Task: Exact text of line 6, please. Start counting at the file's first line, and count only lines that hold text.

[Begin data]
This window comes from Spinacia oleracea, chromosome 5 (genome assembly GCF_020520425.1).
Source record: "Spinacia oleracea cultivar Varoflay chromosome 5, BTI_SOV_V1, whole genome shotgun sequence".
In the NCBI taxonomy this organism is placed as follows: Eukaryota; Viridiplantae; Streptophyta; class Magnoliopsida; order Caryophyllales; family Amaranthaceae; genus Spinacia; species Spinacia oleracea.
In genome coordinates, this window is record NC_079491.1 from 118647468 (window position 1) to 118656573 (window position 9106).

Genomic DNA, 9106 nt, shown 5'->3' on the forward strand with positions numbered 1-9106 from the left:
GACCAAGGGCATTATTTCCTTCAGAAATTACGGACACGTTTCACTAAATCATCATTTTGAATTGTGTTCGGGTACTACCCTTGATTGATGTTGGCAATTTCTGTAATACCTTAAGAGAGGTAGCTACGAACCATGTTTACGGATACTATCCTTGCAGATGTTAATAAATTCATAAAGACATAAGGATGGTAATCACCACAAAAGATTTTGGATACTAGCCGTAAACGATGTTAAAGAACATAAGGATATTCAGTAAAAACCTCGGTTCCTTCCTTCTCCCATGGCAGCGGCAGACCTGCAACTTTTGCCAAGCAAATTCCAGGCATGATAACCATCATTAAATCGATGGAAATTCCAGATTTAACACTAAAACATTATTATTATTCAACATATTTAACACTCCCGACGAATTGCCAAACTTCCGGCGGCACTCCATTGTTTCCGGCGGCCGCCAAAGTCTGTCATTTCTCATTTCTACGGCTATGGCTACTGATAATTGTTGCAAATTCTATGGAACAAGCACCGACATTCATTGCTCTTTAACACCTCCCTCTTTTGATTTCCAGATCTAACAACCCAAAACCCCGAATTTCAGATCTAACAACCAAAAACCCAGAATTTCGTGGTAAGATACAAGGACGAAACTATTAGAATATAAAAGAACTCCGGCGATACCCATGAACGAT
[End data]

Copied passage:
GACCAAGGGCATTATTTCCTTCAGAAATTACGGACACGTTTCACTAAATCATCATTTTGAATTGTGTTCGGGTACTACCCTTGATTGATGTTGGCAATTTCTGTAATACCTTAAGAGAGGTAGCTACGAACCATGTTTACGGATACTATCCTTGCAGATGTTAATAAATTCATAAAGACATAAGGATGGTAATCACCACAAAAGATTTTGGATACTAGCCGTAAACGATGTTAAAGAACATAAGGATATTCAGTAAAAACCTCGGTTCCTTCCTTCTCCCATGGCAGCGGCAGACCTGCAACTTTTGCCAAGCAAATTCCAGGCATGATAACCATCATTAAATCGATGGAAATTCCAGATTTAACACTAAAACATTATTATTATTCAACATATTTAACACTCCCGACGAATTGCCAAACTTCCGGCGGCACTCCATTGTTTCCGGCGGCCGCCAAAGTCTGTCATTTCTCATTTCTACGGCTATGGCTACTGATAATTGTTGCAAATTCTATGGAACAAGCACCGACATTCATTGCTCTTTAACACCTCCCTCTTTTGATTTCCAGATCTAACAACCCAAAACCCCGAATTTCAGATCTAACAACCAAAAACCCAGAATTTCGTGGTAAGATACAAGGACGAAACTATTAGAATATAAAAGAACTCCGGCGATACCCATGAACGAT